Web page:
Sizemore familiarized himself with the market, but knew it was important to establish credibility before approaching the industry-leaders with his idea for a festival. Finding an inexpensive venue was his first order of business. “I knew I had to find a space before approaching roasters. When I sent out my event pitch to a large list of venues, one of the most positive responses I received was from Jamie Ferschinger from Urban Ecology Center’s Riverside Park Location. When I presented my initial plan for a two-day festival, Jamie thought it would be better to start with monthly tastings in the space. Those tastings were important because it was through them that I built a relationship with the roasters, who were happy to provide coffee for the tastings.
When the tastings went well, Jamie said ‘Okay, now let’s talk about the festival.’”
Steve Kessler, Operations Manager of Anodyne was one of Sizemore’s initial partners during those monthly tastings. Kessler sees value in the opportunity for roasters to present their product directly to their patrons and tell their story in a casual and friendly setting. “When you’re looking at a city like Milwaukee, there’s been a great renaissance of coffee and more and more people are starting to appreciate the intricacies of it as a complex product. I always say that roasters are like chefs- we all receive our raw product and it’s up to us to take it, learn the backstory on it, and consider many variables before roasting to produce a product that we think people will really enjoy.”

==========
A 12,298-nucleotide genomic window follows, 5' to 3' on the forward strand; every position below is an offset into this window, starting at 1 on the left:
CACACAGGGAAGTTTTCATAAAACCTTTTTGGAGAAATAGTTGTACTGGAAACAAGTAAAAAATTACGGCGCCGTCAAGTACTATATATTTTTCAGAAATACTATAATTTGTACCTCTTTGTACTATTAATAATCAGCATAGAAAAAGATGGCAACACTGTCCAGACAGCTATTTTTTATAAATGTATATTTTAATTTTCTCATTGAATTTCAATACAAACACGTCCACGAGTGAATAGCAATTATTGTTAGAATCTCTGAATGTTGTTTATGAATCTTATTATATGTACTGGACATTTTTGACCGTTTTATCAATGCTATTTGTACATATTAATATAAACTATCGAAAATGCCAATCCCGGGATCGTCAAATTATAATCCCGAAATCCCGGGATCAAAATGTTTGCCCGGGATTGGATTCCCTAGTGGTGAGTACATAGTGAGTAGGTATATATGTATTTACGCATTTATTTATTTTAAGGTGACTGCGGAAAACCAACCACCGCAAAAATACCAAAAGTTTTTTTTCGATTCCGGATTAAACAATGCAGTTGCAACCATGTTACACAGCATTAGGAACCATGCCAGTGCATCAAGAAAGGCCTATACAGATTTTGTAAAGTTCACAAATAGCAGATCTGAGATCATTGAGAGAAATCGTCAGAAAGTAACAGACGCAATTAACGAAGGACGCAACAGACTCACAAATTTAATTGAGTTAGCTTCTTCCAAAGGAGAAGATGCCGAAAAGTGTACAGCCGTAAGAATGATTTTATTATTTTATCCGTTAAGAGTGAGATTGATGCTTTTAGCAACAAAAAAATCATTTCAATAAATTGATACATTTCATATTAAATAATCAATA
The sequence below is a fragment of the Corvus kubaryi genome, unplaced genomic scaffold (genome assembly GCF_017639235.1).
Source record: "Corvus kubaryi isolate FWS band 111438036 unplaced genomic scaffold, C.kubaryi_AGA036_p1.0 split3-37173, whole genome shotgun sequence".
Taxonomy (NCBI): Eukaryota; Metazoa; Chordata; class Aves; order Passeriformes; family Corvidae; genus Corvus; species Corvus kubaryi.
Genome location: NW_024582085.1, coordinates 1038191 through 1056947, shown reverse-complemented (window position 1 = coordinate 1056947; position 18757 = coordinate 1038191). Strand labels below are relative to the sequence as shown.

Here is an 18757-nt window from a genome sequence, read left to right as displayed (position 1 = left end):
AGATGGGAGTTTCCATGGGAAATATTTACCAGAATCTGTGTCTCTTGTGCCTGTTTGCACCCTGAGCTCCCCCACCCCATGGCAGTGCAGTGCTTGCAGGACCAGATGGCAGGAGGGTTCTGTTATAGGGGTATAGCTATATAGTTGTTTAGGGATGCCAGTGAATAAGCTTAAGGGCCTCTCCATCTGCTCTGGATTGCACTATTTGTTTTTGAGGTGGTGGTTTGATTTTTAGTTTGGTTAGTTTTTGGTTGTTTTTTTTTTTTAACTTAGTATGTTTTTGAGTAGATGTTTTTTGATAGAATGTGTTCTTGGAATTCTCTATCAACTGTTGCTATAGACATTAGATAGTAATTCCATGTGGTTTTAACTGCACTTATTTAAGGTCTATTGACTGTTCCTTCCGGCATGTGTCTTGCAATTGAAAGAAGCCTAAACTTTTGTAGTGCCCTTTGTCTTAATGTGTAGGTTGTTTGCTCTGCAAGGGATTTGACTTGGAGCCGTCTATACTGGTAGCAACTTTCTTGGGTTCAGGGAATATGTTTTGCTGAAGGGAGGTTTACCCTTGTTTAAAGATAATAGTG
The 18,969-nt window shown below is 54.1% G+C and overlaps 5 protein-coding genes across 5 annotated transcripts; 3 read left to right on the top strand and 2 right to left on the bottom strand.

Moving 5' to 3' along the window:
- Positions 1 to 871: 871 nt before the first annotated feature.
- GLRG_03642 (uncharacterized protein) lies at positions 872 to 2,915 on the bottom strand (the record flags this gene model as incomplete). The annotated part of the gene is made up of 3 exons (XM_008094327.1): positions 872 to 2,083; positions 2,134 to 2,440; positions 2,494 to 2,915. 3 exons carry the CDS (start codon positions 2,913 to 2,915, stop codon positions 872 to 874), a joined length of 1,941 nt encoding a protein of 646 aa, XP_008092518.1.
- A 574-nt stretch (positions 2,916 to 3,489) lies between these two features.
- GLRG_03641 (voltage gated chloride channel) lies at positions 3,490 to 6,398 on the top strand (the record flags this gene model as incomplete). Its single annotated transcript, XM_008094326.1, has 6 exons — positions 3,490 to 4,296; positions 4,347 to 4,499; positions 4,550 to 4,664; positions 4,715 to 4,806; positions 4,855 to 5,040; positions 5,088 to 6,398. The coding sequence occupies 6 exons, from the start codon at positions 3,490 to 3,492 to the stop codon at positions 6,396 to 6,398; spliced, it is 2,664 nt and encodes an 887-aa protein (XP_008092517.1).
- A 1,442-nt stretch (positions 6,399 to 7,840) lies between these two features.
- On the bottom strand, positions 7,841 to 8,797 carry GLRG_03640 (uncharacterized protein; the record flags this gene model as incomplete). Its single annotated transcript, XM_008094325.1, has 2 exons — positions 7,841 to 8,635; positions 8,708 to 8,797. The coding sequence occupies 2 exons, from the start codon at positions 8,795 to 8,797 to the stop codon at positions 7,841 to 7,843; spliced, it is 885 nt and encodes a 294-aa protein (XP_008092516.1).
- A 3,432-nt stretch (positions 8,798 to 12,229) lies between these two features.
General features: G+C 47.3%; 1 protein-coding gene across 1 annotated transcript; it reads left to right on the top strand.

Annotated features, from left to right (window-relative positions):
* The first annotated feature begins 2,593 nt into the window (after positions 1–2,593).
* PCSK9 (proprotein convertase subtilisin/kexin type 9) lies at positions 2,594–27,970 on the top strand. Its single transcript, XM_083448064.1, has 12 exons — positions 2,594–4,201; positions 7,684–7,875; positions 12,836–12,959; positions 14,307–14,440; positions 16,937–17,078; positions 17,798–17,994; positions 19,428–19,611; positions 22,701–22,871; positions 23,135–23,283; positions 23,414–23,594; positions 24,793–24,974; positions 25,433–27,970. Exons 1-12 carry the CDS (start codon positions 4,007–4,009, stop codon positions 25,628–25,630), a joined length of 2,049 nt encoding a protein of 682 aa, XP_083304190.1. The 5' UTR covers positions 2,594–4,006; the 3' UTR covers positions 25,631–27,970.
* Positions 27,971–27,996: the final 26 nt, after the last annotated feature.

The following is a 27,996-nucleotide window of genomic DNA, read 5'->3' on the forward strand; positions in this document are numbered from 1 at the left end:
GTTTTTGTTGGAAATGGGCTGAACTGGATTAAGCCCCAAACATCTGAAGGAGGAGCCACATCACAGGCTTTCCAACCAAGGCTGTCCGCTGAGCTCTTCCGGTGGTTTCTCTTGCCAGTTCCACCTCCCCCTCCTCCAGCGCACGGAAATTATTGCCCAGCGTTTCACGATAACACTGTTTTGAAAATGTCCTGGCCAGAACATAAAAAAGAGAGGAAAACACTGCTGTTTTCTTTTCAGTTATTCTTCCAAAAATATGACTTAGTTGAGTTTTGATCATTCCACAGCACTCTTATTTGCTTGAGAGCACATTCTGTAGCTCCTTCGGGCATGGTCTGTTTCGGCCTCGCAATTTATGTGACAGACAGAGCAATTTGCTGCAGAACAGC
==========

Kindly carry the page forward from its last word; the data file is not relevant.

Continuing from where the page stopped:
When the tastings evolved into the larger festival, Sizemore didn’t want to let the key element of interaction between vendors and their customers go by the wayside. “We’ve found that attendees are really interested in connecting with the vendors directly. People want to hear why the coffee is special and what characteristics differentiate each company. At the same time, we want to give the vendors an opportunity to connect with their customers.”